The Post Globalized World Part 1: Why The PIGS Are Out Of Luck

Tyler Durden's picture

There are three key factors to modeling trade flows - or relevance - in a post-globalization world. While competitiveness is important, countries gain from being generally 'Technology-rich', 'Labor-rich', and/or 'Resource-rich'. The following chart, from Deutsche Bank, shows where the world's countries fit into the Venn diagram of give-and-take in a post-globalization market. The red oval highlights where Italy, Greece, Portugal, and Spain (and Argentina sadly enough) do not fit into this picture. Two words - Euro-sustainability?

Analysis of Global Competitive Advantages

 

and where they each stack up...

 

How things have changed...

 

Deutsche Bank drills down:

1. “Technology rich” advanced economies: These countries generate exports by producing advanced goods and having companies that organize global production processes. These economies tend to benefit from their strong infrastructure, good education, high number of patents and strong companies that arrange sophisticated production processes (potential with global sourcing). Germany, Switzerland, Scandinavia and Japan are appropriate examples, in our view. As variables for “technology-richness” we consider patent grants (sum '05-'10 per '000 population), internet users per 100 (2010), UN Education Index (avg. '05-'10), quality of institutions (rule of law, property right, organized crime, corruption, etc.), quality of overall infrastructure, quality of educational system, and firm-level technology absorption (The last four variables come from the competiveness study of the World economic forum)

2. Labour rich countries: These countries generate exports because they have a high number of workers, low labour costs in a global comparison or in a regional comparison (Eastern Europe relative to Western Europe or Mexico relative to the US) and an infrastructure sufficient for global companies to set up production sites. China, Thailand, Poland and Czech Republic could fall into this category.

3. Commodity rich countries: The countries generate exports from natural resources. They have benefited from rising commodity prices over the last decade for some of commodities. Saudi Arabia, Brazil, Russia and other oil countries are classical examples. For commodity-richness we use share of commodity exports of total merchandise exports (avg. '05-'10) and commodities export value as share of GDP (avg. '05-'10). For labour-richness we look at share of population employed in mining and manufacturing (avg. '05-'10), ratio of labour force to GDP (avg. '05-'09), employment in agriculture (% of total employment, avg. '05-'10), manufacturing value added (% of GDP).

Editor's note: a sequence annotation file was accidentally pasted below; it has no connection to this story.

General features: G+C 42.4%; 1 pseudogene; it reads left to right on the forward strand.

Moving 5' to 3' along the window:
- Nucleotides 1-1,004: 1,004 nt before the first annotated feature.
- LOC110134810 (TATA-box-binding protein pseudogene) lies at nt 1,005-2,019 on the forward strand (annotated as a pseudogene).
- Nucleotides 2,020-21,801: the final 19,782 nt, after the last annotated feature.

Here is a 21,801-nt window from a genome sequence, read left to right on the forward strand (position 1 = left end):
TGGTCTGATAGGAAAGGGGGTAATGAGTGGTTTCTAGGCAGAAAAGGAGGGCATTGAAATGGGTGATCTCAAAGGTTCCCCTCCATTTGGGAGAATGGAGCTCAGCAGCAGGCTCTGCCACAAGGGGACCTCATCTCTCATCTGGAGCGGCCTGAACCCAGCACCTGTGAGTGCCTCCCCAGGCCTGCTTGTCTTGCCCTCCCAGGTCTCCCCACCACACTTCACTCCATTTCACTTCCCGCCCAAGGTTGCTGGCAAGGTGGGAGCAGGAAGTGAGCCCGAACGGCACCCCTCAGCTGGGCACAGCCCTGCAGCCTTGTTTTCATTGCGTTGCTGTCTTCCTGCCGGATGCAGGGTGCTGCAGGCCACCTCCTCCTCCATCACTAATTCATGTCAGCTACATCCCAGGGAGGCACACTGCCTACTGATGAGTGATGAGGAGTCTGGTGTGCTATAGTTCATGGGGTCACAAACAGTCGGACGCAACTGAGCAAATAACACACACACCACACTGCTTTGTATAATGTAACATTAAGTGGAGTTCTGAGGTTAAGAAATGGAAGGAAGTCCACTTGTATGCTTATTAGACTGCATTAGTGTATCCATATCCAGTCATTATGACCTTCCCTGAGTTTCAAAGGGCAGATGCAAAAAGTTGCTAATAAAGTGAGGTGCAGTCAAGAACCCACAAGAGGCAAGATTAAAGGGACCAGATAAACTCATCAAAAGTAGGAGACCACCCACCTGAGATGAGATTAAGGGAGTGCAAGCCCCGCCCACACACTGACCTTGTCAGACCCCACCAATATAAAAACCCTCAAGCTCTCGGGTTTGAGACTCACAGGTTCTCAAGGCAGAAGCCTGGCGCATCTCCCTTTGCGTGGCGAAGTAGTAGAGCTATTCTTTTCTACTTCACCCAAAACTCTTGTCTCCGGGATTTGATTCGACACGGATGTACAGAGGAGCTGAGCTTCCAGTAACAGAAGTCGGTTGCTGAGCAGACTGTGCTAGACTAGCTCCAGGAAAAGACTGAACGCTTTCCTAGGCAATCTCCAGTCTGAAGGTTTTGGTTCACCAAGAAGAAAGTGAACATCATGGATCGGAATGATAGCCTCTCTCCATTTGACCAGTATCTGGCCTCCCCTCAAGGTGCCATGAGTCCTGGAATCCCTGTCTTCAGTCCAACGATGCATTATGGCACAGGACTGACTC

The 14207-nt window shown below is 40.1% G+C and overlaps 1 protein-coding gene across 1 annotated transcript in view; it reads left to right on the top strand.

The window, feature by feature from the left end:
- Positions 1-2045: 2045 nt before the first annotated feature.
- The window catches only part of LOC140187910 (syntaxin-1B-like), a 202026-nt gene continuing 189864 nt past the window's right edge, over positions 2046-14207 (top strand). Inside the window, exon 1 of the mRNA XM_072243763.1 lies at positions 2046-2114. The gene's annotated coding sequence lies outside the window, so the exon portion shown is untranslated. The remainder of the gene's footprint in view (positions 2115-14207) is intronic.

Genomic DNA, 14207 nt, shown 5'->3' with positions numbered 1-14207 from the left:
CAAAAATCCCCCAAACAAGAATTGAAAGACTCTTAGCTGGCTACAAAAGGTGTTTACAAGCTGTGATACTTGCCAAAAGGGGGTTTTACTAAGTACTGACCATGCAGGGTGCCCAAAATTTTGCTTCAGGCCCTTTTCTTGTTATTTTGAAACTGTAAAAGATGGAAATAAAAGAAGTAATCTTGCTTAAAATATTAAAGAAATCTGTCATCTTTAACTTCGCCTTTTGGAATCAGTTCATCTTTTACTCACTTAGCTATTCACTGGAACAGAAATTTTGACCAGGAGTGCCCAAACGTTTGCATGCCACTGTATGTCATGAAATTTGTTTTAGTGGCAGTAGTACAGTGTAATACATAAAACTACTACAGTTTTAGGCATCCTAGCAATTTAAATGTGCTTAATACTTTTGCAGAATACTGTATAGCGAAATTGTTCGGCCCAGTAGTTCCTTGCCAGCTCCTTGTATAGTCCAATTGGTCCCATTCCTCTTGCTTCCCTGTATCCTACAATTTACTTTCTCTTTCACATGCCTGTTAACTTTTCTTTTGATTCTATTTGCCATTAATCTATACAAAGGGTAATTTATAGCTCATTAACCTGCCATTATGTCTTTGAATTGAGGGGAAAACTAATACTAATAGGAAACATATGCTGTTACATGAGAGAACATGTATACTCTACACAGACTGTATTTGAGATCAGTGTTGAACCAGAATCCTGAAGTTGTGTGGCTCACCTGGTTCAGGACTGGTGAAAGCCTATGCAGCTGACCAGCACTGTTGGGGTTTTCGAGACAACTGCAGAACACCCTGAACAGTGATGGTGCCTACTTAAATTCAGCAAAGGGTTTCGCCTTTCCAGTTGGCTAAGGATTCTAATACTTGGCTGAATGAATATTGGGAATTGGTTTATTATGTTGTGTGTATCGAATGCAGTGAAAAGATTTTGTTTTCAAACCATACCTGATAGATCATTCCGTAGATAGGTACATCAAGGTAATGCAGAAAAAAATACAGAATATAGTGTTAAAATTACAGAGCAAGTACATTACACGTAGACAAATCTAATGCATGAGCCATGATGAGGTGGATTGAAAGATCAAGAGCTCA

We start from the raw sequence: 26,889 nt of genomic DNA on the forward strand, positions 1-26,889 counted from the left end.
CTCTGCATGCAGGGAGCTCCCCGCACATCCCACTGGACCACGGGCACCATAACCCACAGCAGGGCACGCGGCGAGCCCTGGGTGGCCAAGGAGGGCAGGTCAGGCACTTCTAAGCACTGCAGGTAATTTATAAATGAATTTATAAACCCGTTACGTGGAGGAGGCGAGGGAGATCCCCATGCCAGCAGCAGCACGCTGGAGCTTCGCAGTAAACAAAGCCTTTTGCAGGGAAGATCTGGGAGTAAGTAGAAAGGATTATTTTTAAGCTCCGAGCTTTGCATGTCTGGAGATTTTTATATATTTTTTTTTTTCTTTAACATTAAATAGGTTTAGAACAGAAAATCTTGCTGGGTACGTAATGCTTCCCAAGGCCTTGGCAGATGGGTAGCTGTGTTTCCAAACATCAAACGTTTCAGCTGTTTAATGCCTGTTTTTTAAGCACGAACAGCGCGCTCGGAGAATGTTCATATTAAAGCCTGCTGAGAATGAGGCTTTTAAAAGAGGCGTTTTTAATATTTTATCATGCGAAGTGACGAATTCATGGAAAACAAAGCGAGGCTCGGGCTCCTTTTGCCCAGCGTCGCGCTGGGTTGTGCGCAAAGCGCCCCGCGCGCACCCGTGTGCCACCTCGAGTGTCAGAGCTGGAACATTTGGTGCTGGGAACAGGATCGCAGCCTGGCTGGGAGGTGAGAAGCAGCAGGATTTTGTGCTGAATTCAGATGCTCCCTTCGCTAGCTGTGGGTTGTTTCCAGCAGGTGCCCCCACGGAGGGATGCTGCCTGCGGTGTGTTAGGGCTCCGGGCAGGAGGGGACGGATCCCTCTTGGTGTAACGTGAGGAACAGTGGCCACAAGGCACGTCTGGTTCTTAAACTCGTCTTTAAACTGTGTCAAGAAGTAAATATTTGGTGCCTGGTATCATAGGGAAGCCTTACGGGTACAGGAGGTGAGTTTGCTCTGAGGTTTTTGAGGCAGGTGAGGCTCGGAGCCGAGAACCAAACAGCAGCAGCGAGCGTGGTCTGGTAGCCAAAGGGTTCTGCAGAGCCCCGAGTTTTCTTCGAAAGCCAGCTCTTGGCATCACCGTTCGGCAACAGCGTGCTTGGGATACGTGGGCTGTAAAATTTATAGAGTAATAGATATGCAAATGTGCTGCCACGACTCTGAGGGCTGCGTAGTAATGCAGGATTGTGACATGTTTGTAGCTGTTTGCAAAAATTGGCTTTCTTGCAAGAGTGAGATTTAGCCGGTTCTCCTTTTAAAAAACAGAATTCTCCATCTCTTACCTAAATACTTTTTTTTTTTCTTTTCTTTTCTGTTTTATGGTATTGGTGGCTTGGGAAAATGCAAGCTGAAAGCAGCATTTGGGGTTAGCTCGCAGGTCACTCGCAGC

4. Countries without strong comparative advantages: Those countries that are not very strong in one of the three categories mentioned above have found it harder to increase their exports over the last decade. They may have taken part in global trade by increasing their debt levels. Greece may be one prominent example. The question is which other countries would fall into this category.

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economics9698's picture

Don't forget we, USA, can kill the most people.

withnmeans's picture

The charts do not represent the past, Italy, Greece, and Egypt use to be at the top of the food chain as well as others.

So let the cards fall where they may, some countries maybe the show stoppers of our era, however the LIGHTS can go out at any given time...

One cannot be too arrogant, it may come around to bite you in the ass!

slewie the pi-rat's picture

 <--< YES

 <--< NO

slewie opinion poll:  should US Mint-produced gold and silver coinage be restored as LEGAL TENDER in the US as per the US Constitution and not subject to the fuking "collectibles" and OTHER TAXES?

yes or no? 

.

RockyRacoon's picture

This is the answer I posted to your same question at another article:

"yes or no? should gold and silver US Mint-produced coinage be legal tender (b/c the CONSTITUTION sez so) or NOT?"

The coins being produced are legal tender -- if you want to give away a $50 gold "coin" that weighs in at 1 Troy ounce.  Or a 1 ounce silver $1 Eagles at face value.  Not a really smart thing to do, but your question is answered in the strict sense as a "yes" most certainly.  Even when we had a semblance of a gold standard there were face values on the coinage.  There were $20 gold pieces and silver dollars.   What irks me is that there is a sales tax on purchases/sales of the coin of the realm.   Funny how I can go to the local bank branch and change a $20 bill for 2 $10s and there is no transaction tax.   That shit just ain't right.   I may not have answered your question the way you wanted, but I'll admit to not understanding the question fully.  Be gentle as I only have a limited number of hours to spend following your train of thought(s).  No easy task my convoluted buddy.

I'll add to this most recent post that PM coinage should be treated like MONEY, and until they are we will have to put up with the stupid, unfair, illegal, inequitable transaction taxes.   "Collectibles" they ain't, even though I'm collecting as much as I can.

slewie the pi-rat's picture

thanks for chasing me down!

you are important here:

  1. read what the constitution says
  2. has it been amended (no!)
  3. therefore, let's FIX this and stop paying a "tax" to protect ourselves, our treasure and our very lives from the lawlessness all about us

i'll freely admit i write in a manner that isn't 100% someone else's dogma

much of what i write about is psychological

this is too, in a way;  you don't see it clearly b/c it is still somewhat "convoluted" to you b/c it is from slewie (perhaps,k?)

but thank you for getting in here with me, Rocky!